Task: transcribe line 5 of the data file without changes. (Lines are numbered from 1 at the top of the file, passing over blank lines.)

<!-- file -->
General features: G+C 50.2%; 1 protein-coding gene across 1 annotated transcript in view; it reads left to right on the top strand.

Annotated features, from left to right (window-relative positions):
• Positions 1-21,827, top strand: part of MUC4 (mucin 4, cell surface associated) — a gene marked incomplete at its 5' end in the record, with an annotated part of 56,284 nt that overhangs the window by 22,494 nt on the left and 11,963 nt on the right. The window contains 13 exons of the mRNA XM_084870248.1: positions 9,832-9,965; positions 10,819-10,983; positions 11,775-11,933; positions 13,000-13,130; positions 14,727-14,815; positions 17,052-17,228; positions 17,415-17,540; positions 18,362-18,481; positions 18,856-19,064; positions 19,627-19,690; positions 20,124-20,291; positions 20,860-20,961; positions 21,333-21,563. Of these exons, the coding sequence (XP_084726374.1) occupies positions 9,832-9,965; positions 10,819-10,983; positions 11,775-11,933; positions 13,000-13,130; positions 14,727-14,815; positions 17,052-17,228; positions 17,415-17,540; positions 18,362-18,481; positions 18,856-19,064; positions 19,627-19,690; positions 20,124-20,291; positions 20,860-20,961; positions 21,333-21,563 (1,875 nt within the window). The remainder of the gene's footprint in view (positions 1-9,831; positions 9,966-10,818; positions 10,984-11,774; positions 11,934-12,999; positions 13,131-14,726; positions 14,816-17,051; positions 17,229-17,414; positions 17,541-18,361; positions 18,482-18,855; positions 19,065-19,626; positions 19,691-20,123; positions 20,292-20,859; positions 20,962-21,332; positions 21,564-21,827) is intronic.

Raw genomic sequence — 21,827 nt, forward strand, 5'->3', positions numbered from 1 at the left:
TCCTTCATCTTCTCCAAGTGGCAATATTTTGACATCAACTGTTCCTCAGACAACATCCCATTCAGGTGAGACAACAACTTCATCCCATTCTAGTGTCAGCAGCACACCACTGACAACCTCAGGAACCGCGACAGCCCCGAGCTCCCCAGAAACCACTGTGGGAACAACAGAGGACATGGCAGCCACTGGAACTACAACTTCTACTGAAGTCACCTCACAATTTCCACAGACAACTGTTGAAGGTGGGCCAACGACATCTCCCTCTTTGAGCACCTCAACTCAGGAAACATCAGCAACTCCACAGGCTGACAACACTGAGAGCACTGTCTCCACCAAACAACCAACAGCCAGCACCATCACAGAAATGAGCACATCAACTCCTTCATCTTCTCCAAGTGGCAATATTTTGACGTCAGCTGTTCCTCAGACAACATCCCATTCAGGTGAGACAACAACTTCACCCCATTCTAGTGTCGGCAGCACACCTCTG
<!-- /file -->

TCCTTCATCTTCTCCAAGTGGCAATATTTTGACATCAACTGTTCCTCAGACAACATCCCATTCAGGTGAGACAACAACTTCATCCCATTCTAGTGTCAGCAGCACACCACTGACAACCTCAGGAACCGCGACAGCCCCGAGCTCCCCAGAAACCACTGTGGGAACAACAGAGGACATGGCAGCCACTGGAACTACAACTTCTACTGAAGTCACCTCACAATTTCCACAGACAACTGTTGAAGGTGGGCCAACGACATCTCCCTCTTTGAGCACCTCAACTCAGGAAACATCAGCAACTCCACAGGCTGACAACACTGAGAGCACTGTCTCCACCAAACAACCAACAGCCAGCACCATCACAGAAATGAGCACATCAACTCCTTCATCTTCTCCAAGTGGCAATATTTTGACGTCAGCTGTTCCTCAGACAACATCCCATTCAGGTGAGACAACAACTTCACCCCATTCTAGTGTCGGCAGCACACCTCTG